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Toyota’s first major leap into the modern minivan market was unconventional and unique, to say the least. With the Dodge Caravan and Plymouth Voyager setting the standard for the modern minivan, many companies scrambled to market their version with a unique twist.

GM introduced their infamous “dustbuster minivans” to wild acclaim by offering unique, cutting-edge styling in the Oldsmobile Silhouette, Pontiac Trans Sport, and Chevrolet Lumina MPV. Ford similarly went for a wind tunnel-inspired design with the Ford Aerostar. Toyota took these sleek designs to the next level by offering the Toyota Previa; marrying modern design with a modern mid-engine drivetrain.

A black and white photo of a Toyota Previa.
Toyota Previa | Rick Eglinton/Toronto Star via Getty Images

A mid-engine minivan?

Yes, the Toyota Previa was produced as a mid-engine minivan with its inception during the 1991 model year for North America. This was a true mid-engine design, with the engine mainly sitting below the front seats.

This allowed for a more balanced drive compared to the front-wheel drive Caravan competition, which tended to understeer in high-speed situations. Toyota also marketed this mid-engine design as a convenience feature, with easy access to spark plugs and other maintenance items in the engine.

Car and Driver reports that Toyota set out to make the Previa the “sports car of minivans”, and in doing so, made a minivan with a near 50/50 weight distribution. This Previa was produced with a 2.4L 2TZ-FE four-cylinder engine, producing a solid 138 horsepower.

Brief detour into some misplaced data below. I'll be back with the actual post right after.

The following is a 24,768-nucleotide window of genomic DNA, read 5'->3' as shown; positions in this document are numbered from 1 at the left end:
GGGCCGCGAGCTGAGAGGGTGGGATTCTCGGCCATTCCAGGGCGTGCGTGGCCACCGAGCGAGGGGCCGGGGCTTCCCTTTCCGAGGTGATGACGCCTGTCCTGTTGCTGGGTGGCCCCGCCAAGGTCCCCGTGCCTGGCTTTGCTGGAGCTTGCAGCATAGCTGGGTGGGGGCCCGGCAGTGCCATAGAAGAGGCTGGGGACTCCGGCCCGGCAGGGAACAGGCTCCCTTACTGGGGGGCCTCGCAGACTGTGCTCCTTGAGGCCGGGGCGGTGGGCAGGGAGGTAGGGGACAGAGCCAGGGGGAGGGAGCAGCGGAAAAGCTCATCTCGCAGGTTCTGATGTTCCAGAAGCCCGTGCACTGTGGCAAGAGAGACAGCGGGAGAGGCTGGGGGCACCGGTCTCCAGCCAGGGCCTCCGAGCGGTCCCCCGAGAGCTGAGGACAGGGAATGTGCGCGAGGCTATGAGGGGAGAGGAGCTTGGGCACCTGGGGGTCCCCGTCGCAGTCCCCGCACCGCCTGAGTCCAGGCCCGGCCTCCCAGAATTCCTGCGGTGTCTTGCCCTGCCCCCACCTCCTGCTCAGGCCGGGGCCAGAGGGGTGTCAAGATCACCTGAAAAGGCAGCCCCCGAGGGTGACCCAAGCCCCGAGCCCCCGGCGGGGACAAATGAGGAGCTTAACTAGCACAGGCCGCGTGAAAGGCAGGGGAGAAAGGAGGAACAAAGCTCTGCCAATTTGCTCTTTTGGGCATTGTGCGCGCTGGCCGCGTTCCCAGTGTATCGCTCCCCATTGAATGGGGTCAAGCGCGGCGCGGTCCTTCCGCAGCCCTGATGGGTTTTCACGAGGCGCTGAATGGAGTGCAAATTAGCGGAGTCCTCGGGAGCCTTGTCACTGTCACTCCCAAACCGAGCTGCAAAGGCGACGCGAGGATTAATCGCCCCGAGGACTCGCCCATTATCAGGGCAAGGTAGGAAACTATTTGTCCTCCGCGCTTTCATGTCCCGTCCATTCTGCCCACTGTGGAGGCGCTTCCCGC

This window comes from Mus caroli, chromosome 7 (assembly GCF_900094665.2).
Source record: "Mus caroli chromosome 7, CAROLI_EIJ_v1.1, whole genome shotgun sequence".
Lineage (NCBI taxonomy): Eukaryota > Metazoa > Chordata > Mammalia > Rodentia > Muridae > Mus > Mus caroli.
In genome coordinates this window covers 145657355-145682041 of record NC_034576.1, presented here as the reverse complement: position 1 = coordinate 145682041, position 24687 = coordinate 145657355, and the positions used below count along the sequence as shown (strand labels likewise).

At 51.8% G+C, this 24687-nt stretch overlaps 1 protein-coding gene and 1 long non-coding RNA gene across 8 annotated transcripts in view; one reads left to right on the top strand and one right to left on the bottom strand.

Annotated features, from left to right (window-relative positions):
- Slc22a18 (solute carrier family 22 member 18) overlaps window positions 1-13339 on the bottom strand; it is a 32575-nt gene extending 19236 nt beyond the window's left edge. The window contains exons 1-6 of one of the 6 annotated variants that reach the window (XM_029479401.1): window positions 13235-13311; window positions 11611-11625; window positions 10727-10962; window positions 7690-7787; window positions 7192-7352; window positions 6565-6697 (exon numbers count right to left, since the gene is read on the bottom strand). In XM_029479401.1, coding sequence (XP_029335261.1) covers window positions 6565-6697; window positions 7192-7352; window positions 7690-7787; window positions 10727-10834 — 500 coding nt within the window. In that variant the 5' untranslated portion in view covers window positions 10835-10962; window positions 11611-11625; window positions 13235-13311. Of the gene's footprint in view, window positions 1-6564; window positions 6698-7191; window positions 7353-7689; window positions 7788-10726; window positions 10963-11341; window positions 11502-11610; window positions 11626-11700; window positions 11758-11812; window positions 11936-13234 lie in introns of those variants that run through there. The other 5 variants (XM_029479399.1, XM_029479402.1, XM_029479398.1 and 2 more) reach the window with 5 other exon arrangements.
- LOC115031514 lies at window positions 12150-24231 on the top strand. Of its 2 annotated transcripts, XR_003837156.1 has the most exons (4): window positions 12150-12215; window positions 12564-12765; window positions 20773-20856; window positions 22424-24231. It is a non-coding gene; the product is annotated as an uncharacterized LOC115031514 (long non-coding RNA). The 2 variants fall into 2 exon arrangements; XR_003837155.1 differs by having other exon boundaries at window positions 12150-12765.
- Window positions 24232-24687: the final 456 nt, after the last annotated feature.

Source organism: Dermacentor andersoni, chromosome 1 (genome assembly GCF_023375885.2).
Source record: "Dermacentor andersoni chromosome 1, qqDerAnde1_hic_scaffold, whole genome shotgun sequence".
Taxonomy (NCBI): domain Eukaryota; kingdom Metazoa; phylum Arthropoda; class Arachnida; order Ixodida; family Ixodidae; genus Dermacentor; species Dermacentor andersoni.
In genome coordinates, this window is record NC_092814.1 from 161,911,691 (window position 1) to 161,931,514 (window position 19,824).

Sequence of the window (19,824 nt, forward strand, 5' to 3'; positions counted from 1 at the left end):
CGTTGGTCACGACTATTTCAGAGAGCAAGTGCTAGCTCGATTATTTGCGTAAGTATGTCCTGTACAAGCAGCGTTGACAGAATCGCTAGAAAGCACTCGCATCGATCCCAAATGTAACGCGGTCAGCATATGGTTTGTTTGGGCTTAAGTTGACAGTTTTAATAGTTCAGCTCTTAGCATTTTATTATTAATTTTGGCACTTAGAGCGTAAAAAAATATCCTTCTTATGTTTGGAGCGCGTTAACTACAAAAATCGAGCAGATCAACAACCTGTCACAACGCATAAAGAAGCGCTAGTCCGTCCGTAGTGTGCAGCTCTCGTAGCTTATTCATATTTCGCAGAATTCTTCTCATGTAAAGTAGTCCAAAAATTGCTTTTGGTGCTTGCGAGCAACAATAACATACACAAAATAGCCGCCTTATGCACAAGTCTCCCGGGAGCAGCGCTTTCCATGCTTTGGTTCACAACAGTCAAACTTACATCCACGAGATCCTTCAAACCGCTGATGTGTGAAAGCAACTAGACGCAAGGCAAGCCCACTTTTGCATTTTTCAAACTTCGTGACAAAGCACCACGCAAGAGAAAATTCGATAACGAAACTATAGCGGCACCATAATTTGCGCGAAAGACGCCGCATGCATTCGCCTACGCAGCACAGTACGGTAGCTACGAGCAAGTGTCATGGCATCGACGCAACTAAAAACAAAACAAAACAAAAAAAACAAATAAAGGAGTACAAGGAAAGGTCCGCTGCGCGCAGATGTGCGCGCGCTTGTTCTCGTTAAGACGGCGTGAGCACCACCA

There was also a supercharged version of the 2.4L four-cylinder which produced around 161 horsepower. Both of these engines were paired with either a four-speed automatic or five-speed manual transmission. 

Why did the Toyota Previa fail in the U.S.?

Toyota Previa’s production run in the U.S. ran from 1990 through 1997. While the Previa did sell around 50,000 units in its first few years of production, these numbers paled in comparison to the competition found with the Dodge Caravan. Dodge was selling nearly 600,000 Caravans annually throughout the late 1990s.

While the Previa never found long-term success in the U.S., it did find an audience overseas in Toyota’s home country of Japan, where the Previa continued sales until 2019, although it took on a different name. This model of Previa was only called a Previa in select markets including China and the Philippines, for Japan, this minivan was known as the Estima, and for Australia, it was called the Tarago.

How did the Toyota Previa get its name?

According to Toyota UK Magazine, the Toyota Previa got its name from the Italian word, ‘previdenza’, which means “providence” or “foresight”. The Previa lived up to its name with its forward-thinking mentality. Today, compact crossover SUVs are being produced with sports car-like performance and a ton of space-saving engineering, just like the Previa.

The Previa was a mid-engine, near perfectly balanced sports car with a 161 horsepower four-cylinder engine and a five-speed manual transmission. Unfortunately, its minivan exterior made it fly well under the radar. If you are looking to get behind the wheel of a vehicle that will last as a true quirky conversion piece with solid performance, look no further than the Toyota Previa!


Toyota Previa: A History of the Eggcellent ’90s Minivan